200 stranded after jetfoil's engine fails

PUBLISHED : Saturday, 25 October, 2003, 12:00am
UPDATED : Saturday, 25 October, 2003, 12:00am

Tempers rise after some passengers on the Macau-bound vessel fall ill

More than 200 passengers were stranded on a jetfoil for 2.5 hours after it broke down in rough seas off Lantau yesterday.

Tempers rose when around 20 passengers were sick as the Macau-bound jetfoil Guia rolled and pitched. Many apparently failed to use travel sickness bags.

Crew members initially refused demands to transfer those worst affected to passing ferries, saying it was too dangerous.

The Guia, which was hijacked by a gang in a $10 million robbery in 1995, came to an abrupt halt at 11.45am after suffering engine trouble.

The first announcement that the vessel had broken down was given by the captain at 12.20pm, when he said rubbish had been sucked into the engine.

'We may have to wait for a tug to pull us to Macau,' he said to a chorus of groans from passengers.

Passengers on the upper deck remained calm while those on the lower deck complained and asked for another vessel to be sent to take them to Macau.

One-and-a-half hours after the breakdown, one passenger rang police on his mobile after a female passenger from Hong Kong, travelling to Macau with her husband to celebrate her 51st birthday, fainted after vomiting constantly.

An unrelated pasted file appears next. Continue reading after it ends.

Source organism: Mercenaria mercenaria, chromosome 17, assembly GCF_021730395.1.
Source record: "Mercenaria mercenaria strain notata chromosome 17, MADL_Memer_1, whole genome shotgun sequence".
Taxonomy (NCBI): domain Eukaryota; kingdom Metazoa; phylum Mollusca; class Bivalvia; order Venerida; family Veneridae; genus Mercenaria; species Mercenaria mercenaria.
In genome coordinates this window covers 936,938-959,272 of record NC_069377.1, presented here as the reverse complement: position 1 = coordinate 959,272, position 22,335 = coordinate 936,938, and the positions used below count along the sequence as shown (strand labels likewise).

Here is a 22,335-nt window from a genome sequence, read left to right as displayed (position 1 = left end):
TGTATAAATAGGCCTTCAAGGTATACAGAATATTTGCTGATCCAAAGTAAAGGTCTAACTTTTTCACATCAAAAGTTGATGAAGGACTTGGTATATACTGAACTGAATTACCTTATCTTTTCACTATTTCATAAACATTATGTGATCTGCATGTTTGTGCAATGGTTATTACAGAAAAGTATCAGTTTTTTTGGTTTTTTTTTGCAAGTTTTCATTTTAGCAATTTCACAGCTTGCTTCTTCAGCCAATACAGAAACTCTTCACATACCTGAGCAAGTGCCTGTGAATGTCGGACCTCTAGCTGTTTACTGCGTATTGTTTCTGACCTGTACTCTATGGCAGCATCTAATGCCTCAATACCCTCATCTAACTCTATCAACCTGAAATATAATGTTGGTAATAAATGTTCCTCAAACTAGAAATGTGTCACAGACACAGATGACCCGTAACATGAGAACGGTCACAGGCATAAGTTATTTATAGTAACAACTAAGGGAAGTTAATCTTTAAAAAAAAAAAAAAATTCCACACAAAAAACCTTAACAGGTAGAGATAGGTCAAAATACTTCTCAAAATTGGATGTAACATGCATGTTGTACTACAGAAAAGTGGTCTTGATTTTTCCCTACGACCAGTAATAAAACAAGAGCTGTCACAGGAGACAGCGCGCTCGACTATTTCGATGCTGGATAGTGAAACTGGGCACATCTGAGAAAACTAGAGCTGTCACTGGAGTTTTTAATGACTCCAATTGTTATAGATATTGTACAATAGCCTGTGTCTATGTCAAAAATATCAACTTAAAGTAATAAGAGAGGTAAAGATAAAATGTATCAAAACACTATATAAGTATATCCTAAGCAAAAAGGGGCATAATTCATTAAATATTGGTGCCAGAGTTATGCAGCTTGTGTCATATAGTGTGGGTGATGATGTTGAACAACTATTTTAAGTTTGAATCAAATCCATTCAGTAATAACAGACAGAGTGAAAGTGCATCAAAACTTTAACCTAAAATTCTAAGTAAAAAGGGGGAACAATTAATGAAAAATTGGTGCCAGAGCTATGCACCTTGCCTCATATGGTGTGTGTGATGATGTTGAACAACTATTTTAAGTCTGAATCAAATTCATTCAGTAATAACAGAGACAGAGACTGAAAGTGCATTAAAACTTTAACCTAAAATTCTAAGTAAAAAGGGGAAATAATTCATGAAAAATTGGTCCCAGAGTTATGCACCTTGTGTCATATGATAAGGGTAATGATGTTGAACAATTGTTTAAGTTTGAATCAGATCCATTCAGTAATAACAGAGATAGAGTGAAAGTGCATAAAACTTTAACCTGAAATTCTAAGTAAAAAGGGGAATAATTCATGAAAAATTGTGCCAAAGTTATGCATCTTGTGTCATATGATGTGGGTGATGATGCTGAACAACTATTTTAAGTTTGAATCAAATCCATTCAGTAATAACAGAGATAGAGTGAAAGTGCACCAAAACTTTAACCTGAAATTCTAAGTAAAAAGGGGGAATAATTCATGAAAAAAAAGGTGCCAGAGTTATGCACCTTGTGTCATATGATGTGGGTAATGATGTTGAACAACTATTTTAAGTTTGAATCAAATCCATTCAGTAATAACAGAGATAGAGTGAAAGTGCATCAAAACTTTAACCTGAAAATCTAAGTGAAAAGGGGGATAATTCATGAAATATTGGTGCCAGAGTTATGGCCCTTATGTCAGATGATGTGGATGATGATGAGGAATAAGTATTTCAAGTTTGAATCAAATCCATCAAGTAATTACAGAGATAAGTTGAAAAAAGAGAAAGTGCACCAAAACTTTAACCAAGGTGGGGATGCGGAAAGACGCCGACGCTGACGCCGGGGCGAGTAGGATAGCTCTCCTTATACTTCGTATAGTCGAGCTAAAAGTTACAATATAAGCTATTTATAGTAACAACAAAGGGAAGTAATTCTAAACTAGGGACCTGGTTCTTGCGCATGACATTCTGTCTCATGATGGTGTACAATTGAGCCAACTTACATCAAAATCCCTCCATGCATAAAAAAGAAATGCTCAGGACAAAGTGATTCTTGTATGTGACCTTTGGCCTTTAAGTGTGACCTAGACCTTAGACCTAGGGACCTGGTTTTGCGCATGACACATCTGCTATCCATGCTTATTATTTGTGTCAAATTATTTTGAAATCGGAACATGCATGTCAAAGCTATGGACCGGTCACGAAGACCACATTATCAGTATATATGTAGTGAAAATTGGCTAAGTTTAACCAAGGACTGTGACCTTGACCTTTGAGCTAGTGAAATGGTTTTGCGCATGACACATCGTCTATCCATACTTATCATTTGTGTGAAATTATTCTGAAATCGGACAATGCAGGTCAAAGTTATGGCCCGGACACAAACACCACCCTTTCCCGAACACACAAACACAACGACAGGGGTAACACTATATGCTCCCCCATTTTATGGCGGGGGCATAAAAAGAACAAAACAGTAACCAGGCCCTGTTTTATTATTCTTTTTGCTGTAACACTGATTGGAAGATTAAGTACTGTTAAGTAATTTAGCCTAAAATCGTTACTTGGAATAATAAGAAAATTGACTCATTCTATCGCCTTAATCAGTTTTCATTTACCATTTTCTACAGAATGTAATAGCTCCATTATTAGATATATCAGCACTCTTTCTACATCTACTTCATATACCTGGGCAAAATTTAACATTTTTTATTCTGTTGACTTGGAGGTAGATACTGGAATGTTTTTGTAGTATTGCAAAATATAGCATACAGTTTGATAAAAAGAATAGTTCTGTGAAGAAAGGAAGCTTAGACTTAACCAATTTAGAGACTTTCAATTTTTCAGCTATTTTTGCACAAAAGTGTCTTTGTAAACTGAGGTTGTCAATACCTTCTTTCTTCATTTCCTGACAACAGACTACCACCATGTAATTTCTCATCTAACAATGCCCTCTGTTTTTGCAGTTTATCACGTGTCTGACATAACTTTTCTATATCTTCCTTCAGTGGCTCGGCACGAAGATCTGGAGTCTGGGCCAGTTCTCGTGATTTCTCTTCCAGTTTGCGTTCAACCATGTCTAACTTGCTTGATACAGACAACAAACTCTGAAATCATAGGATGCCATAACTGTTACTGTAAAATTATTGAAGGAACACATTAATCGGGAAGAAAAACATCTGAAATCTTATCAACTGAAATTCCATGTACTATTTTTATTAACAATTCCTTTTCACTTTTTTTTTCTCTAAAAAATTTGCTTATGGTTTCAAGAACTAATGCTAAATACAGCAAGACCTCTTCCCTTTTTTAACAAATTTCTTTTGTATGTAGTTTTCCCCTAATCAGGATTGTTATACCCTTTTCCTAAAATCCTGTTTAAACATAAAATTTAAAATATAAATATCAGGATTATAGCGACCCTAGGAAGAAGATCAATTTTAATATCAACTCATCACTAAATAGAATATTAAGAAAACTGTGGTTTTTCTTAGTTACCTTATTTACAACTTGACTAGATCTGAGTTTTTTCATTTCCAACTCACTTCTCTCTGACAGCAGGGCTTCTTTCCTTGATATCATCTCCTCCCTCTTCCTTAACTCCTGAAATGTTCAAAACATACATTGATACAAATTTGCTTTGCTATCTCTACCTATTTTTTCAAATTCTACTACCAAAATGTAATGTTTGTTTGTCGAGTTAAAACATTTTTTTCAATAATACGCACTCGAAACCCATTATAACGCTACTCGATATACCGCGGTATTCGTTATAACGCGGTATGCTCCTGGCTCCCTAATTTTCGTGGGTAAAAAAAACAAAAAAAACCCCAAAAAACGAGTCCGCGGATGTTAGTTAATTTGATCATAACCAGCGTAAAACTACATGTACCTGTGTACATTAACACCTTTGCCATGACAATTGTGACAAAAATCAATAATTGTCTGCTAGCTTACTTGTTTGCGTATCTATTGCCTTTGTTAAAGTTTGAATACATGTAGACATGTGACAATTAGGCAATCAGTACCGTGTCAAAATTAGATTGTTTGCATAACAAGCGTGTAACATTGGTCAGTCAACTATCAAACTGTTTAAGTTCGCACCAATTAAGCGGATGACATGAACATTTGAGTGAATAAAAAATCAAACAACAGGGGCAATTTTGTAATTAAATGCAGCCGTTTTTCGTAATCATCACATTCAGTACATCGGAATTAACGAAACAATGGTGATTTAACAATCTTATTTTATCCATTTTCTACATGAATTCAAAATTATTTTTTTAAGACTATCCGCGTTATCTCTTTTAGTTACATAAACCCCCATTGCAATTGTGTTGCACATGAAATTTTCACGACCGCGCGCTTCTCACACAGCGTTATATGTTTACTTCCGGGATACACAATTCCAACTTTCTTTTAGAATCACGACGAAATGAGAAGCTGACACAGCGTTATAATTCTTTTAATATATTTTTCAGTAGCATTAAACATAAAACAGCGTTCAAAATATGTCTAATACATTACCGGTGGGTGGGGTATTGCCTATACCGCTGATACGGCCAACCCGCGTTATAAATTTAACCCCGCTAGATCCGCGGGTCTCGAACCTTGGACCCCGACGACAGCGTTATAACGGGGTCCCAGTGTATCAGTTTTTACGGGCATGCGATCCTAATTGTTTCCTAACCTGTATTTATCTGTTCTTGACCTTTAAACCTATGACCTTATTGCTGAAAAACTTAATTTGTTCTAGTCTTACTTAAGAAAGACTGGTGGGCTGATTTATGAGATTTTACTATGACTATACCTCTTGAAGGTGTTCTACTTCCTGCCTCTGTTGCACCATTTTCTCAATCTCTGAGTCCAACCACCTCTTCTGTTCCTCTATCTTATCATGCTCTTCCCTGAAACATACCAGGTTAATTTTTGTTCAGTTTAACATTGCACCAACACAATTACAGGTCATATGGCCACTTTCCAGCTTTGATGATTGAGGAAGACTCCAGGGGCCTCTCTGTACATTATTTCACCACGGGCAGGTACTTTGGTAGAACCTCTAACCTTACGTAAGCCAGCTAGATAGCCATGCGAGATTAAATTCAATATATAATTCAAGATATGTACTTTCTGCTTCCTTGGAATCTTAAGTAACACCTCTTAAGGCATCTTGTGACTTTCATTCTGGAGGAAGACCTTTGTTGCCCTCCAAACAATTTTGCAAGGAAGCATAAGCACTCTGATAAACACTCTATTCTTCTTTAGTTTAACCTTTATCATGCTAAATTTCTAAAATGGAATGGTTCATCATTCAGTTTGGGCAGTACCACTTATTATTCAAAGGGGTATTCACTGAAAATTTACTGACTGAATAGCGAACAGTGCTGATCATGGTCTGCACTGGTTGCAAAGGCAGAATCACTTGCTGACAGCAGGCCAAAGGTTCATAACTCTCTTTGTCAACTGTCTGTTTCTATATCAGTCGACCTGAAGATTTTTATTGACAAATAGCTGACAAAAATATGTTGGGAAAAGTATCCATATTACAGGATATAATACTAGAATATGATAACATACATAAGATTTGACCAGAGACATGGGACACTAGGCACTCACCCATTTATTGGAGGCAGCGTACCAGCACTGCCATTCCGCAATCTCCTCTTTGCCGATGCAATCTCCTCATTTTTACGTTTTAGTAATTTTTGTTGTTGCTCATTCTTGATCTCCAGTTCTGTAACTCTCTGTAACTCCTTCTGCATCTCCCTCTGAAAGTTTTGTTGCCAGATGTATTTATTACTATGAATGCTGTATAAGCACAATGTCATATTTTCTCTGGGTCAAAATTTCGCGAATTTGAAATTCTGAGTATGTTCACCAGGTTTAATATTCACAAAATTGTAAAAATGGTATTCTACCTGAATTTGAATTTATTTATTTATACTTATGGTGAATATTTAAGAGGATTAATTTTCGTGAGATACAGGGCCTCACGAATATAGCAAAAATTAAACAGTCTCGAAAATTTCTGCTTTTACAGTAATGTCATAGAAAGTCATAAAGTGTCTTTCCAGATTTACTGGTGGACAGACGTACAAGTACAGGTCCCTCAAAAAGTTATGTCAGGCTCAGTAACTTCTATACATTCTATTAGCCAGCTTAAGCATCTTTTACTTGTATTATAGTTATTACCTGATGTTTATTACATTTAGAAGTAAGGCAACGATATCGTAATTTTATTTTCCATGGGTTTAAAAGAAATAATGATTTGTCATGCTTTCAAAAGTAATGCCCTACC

She was given assistance by the captain, two crew members and several passengers.

Crew members distributed free food and water after some passengers began seizing it from behind counters.

Two hours after the breakdown, a Macau tug and two Hong Kong police boats arrived, while a ferry stood by for about 50 minutes. Of the 208 passengers, nine from Hong Kong - five women and four men - asked to leave the boat immediately.

They were sent to the marine police base in Aberdeen. Two of the passengers, a 32-year-old man and 56-year-old woman, were treated at Ruttonjee Hospital.

'Why were the police informed so late and kept us waiting for two hours?' one passenger asked.

The remaining 199 passengers stayed on board the Guia for a further hour before being transferred to another jetfoil, the Madeira, which reached Macau at 4pm.

Most people disembarked after being given $100 coupons but about 20 remained at the terminal to seek higher compensation.